“Our biggest fear is that we will show ourselves and we will be rejected”.
Being authentic is a term used a lot to describe a good leader, suggesting that in order for people to trust and follow you it is essential that you be true to who you are. Makes sense and I am sure you agree that authenticity sits right alongside integrity as an essential quality in no only a leader but for everyone to strive for.
Yet when it comes to being a female leader in a bureaucracy constructed upon paramilitary foundations and traditionally masculine in its membership and in its culture, being authentic just isn’t as easy as it sounds.
Yes there is a lot of work being done to support diversity and to develop, promote and encourage female leaders in policing, yet the fundamental problem is that a diversity of people sitting at the table does not, in my experience, transfer to diversity of leadership styles.
The very nature of the organisational culture and inability to truly become a flexible innovative organisation means that for women rising through the ranks of policing a number of influences work to maintain the status quo within the organisation.
First is the well-known phenomenon of like attracting like. By this I mean that senior leaders, while espousing a desire for diversity of thinking in their executive team, consciously or unconsciously surround themselves with people who think like them. So what appears to be diversity is simply the same values and style of leadership in different clothes
Second is that all police leaders have achieved a high rank by progressing from the bottom of the organisation through each of its levels, though the same developmental strategies, through the same training courses and generally some slightly different configuration of the same policing experiences. Yes, some have come through the detective stream, some primarily through front line policing and others through more administrative streams, but largely there is more similarity than difference in the development of a senior police officer.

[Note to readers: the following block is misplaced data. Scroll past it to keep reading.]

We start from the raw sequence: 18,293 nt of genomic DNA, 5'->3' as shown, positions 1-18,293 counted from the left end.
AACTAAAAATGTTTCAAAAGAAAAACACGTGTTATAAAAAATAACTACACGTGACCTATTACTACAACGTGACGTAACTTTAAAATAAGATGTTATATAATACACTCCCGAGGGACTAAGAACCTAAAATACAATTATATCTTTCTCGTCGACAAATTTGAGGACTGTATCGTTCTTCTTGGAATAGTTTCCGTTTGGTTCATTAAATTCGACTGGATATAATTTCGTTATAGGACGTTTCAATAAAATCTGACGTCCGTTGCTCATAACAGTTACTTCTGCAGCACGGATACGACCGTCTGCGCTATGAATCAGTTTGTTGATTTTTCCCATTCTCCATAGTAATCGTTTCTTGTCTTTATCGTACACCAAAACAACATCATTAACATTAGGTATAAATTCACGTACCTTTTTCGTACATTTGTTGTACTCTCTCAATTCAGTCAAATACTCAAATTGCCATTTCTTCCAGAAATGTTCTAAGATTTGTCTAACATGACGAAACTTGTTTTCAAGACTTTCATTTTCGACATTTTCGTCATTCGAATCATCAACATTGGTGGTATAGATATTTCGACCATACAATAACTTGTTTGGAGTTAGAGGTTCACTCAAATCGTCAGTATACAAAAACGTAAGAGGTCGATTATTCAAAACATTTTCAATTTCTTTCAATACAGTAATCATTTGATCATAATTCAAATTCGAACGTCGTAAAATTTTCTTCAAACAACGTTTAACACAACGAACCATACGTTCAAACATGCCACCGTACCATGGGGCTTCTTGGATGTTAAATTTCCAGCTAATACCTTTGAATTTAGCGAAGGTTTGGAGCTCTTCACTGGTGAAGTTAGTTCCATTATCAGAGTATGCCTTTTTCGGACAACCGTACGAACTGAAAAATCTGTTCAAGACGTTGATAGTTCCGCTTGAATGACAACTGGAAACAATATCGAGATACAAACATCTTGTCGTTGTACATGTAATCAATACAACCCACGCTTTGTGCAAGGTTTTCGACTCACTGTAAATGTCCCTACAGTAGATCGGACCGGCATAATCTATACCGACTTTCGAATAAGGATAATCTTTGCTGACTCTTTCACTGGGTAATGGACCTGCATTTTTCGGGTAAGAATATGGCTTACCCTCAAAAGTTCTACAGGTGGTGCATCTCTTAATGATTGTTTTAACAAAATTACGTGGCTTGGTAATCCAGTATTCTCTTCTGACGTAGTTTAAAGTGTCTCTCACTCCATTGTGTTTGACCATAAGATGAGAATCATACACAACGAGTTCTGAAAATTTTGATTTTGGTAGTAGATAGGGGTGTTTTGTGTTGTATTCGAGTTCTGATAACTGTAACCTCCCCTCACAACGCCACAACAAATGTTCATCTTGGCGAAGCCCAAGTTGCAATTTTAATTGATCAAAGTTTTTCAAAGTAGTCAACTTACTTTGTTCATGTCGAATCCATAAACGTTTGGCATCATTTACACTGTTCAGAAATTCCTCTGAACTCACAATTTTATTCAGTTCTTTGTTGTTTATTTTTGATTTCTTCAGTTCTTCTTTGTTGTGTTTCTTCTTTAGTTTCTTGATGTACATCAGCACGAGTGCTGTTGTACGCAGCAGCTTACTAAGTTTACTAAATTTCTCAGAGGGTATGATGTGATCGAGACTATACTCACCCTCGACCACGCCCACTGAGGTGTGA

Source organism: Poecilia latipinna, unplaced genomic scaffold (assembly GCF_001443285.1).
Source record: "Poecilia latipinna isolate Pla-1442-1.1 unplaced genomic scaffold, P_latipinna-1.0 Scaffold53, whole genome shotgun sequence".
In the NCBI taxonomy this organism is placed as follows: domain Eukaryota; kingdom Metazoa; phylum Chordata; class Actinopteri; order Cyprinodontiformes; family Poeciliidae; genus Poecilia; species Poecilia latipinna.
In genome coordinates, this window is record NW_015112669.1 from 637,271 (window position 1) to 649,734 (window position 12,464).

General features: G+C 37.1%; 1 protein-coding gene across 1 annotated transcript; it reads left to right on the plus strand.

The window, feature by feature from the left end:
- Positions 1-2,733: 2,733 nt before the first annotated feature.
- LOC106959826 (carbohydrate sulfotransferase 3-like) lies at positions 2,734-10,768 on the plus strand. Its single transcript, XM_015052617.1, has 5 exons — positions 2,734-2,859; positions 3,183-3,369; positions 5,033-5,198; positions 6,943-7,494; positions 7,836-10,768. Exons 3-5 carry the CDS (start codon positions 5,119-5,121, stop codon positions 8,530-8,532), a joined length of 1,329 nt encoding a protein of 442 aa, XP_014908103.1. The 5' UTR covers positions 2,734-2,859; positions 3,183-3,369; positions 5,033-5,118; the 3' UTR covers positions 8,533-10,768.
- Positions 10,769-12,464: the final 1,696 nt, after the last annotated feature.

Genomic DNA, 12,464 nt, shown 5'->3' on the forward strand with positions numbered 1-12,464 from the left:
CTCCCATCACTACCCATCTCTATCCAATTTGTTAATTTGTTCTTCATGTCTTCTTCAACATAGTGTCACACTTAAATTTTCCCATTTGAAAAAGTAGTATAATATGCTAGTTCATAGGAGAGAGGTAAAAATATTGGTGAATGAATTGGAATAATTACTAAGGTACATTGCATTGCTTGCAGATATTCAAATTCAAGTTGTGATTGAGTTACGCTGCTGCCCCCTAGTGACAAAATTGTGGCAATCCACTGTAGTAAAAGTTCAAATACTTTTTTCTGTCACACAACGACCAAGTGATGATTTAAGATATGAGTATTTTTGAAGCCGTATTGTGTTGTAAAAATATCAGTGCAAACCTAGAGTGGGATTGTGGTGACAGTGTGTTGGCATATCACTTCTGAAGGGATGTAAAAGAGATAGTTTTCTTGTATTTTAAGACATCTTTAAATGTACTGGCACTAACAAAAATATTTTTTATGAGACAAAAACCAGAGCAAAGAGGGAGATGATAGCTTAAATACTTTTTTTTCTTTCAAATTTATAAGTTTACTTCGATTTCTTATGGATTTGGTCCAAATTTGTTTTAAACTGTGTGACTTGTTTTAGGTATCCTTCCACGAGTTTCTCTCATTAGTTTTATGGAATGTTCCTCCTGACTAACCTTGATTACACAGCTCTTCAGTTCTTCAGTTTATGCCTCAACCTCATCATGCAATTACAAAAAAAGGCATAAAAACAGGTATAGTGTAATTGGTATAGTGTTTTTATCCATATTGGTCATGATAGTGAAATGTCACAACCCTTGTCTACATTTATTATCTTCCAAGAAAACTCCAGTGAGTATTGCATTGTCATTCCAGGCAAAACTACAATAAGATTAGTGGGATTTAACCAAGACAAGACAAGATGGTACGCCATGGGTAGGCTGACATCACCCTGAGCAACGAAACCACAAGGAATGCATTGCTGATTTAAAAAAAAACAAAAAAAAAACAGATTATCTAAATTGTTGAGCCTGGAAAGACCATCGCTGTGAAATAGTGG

During all of this development and training there has been the constant pressure to belong to the team. In a profession in which males dominate in number there is a subtle and sometimes not so subtle pressure to conform to a more masculine way of being in order to be accepted and to belong.
I am not saying there is anything wrong with wanting to belong. I am not saying there is anything wrong with the masculine way of leading or being. There are undoubtedly many interactions and situations in a police officer’s career in which they need to be assertive, directive and logical.
What I am saying is that when it comes to aiming for diversity in policing, the mere presence of a female senior executive officer does not necessarily mean there is diversity in leadership.
Within this environment it is very difficult for an aspiring female police leader to find and retain their voice; to discover their unique leadership style and to remain true to their values, personality and desires.
If you spend the first half of your career making sure you fit it and forming your leadership style through role modeling of senior males then when it does become your turn to lead the question becomes “Who am I as a leader?” I hear statements such as “I feel like I have been wearing a mask so long that I no longer know who is the real me.” This type of questioning usually arises when their starts to be a disconnect between how you are expressing yourself and your true inner nature.
Authenticity is important, not only for the organisation and for the ongoing growth of policing as a profession, but authenticity is important for you as female police officer wanting to make a difference to your profession.
As with any cultural change, promoting true diversity that encourages authenticity will require a top-down and a bottom-up approach. Senior executives must understand diversity is not simply about meeting quotas. Aspiring leaders must maintain vigilance, continually monitoring their self-awareness, checking that their mindset is in alignment with their goals and with their inner self, building confidence in their unique strengths and working to improve and grow in ways that meet organisational needs but don’t crush their identity.
Through delivering keynote presentations, facilitating corporate workshops and coaching, Kim helps individuals to stand up and be themselves at work and in life.
To find out more about Kim’s Signature Program – Self Leadership: Your Mindset, Your Success email firstname.lastname@example.org